money, he furnishes us with so many rich things in this world of his,
that we may adorn even a lowly and barren place until it shall appear
richer than the gayest palace.  Maddie and Lolly found this out through
Alice; and every day they hunted the woods for mosses and flowers, and
their father made little shelves to put them on, and formed many a pretty
seat of twisted branches of trees; so that by-and-by their cottage was
one of the prettiest places anywhere around, and attracted the notice of
everybody that passed it.

Miss Mason came very often, now that she had found them out; and she not
only prevailed on the parents to send their children to Sunday-school,
but they themselves went regularly to church, and tried to serve the
great and holy God who had put it into the hearts of their children to
make their earthly place of abode something akin to the better home.

So soon as they began to feel the presence of the heavenly King, all the
despondency and gloom vanished, and, even though poor and hard-working,
they were happy in the possession of such riches as nothing but the love
and favour of our heavenly Father can give.



CHAPTER IX.


It was not very long after the children learned to look away from earth
to the blest abode beyond the skies, when Lolly began to droop and grow
weak and listless; and, although her parents and Maddie thought it was
but a trifling illness, she herself felt that her Father was about to
call her home.  She was not afraid to die; and, when she grew so languid
that her little feet lost the power to take her to the Sunday-school,
Miss Mason and Alice and the kind minister came often to talk to her of
her approaching joy.

There was one beautiful little story that the minister used to tell her
over and over again, she liked it so much.  I do not know whether he made
it, or whether he got it from some book; but I want to tell it to you,
for I like it as well as Lolly did.  It is this:--"There was a bright,
beautiful butterfly that was about to die.  She had laid her eggs on a
cabbage-leaf in the garden; and, as she thought of her children, she said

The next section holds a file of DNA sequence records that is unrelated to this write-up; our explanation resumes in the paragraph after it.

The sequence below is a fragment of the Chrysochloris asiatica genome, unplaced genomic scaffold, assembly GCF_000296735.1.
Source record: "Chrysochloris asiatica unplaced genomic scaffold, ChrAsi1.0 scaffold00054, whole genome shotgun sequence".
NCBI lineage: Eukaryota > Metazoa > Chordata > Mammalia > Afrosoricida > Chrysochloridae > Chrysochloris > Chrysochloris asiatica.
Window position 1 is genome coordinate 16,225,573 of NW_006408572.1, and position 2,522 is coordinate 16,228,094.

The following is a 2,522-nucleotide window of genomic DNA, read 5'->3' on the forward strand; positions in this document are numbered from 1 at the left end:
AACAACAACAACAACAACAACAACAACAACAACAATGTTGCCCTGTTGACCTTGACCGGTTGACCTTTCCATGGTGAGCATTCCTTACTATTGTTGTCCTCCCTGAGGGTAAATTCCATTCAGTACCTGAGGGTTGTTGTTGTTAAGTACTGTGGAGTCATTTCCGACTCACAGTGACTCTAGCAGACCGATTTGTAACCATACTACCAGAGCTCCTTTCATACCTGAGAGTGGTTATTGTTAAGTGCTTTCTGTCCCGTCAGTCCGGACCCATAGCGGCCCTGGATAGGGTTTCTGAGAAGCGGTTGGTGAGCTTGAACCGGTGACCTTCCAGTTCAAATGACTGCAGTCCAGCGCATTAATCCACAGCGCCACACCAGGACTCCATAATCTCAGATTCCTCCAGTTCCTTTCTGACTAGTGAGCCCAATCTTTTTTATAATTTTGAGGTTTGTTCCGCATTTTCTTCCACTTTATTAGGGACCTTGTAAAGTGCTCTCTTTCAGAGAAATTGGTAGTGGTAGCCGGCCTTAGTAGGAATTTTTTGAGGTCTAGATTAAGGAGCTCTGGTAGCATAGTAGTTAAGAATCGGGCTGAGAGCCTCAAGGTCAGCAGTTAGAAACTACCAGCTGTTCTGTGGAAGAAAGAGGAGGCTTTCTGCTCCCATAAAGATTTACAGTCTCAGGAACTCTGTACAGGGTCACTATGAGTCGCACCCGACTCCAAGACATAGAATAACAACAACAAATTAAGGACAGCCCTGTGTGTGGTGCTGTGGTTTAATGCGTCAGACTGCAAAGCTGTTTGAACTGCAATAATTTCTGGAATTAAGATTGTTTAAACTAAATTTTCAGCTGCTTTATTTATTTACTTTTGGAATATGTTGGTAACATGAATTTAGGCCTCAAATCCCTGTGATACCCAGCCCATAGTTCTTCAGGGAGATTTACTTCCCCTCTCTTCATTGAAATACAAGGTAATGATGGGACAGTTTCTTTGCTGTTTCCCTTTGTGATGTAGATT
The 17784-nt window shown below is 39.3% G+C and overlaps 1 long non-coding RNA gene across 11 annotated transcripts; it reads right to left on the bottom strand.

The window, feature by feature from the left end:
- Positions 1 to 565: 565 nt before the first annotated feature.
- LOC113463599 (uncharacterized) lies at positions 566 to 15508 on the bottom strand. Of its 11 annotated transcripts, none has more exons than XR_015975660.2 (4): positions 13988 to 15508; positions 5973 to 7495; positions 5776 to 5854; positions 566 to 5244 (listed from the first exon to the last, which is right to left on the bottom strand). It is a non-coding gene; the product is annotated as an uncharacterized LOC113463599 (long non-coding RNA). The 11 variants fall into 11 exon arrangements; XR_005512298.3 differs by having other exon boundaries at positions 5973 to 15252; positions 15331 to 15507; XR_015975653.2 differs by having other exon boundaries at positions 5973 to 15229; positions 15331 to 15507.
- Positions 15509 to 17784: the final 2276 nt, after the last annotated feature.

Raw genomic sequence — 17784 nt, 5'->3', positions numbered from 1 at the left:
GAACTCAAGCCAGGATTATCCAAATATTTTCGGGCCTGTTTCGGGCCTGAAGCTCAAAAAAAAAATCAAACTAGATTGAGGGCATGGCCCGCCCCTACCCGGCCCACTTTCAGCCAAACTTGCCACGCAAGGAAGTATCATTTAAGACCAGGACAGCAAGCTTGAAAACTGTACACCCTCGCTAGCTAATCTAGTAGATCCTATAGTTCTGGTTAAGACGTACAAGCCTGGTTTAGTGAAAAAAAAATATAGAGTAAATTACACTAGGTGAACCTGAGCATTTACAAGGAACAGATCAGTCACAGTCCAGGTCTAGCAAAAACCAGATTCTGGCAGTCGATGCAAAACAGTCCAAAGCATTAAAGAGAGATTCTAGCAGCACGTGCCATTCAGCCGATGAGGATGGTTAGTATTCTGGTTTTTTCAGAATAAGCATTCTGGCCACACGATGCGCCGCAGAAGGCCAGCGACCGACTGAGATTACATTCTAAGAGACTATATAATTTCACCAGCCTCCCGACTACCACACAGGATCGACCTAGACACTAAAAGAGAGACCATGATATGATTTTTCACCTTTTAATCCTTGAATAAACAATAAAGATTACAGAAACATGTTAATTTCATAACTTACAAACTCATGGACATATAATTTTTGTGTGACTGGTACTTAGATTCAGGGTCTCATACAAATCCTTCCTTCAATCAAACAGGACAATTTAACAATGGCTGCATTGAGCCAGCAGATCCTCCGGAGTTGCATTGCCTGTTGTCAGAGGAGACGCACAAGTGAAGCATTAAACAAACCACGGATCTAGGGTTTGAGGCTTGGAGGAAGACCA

to a caterpillar that was crawling upon the leaf, 'I am going to die.  I
feel my strength fast failing, and I want you to take care of my little
ones.'

"The caterpillar promised, and the butterfly folded her wings and
breathed her last.

"Then the caterpillar did not know what to do.  She wanted some
instruction with regard to her charge: so she thought she would ask a
lark, that went soaring up into the blue sky.  At first the lark was
silent, and plumed his wings and went up--up--up, as if to gather wisdom
for his answer; and then he came, singing, down and said,--

"'I'll tell you something about your charge; but you won't believe me.
These young butterflies that you look for will become caterpillars.'

"'Poh! poh!' said the old caterpillar.  'I don't believe a word of it.'

"'No; I told you you wouldn't.  And what do you suppose they will live
upon?' said the lark.

"'Why, the dew and the sweet honey from the flowers, to be sure,' replied
the caterpillar.  'That is what all butterflies live on.'

"'They won't, indeed,' said the lark.  'They will eat cabbage-leaves.'
And he went soaring away again into the clear heavens.

"Presently, back he came and said to the caterpillar,--

"'I'll tell you something stranger still about yourself.  You'll be a
beautiful butterfly.'

"The caterpillar laughed at the idea; but, as she turned around and saw
the eggs upon the leaf all hatched into little crawling caterpillars, she
was forced to believe what the lark had said concerning herself; and she
went about as happy as could be, telling everybody what a glorious change
would come to her after she had folded herself in her close chrysalis."

The minister told Lolly that this caterpillar in the chrysalis was like
us worms of the dust when lying in the narrow grave enshrouded in our
death-robes; and that, like as the caterpillar bursts his darksome bonds
and soars away upon butterfly pinions, so shall we come forth from the
tomb on the resurrection day, and with angel-wings mount upward to the
world of light and peace.  Then he read a few verses to her from that
beautiful account of the rising from the dead, in the fifteenth chapter
of the First Epistle to the Corinthians.

Lolly would lie upon her sick-bed and fasten her earnest eyes upon him as
he read and as he spoke so sweetly to her of the other life; and then she
would look away through the open window to the heavens above, and seem to
see the face of her Father, who was drawing her slowly to himself.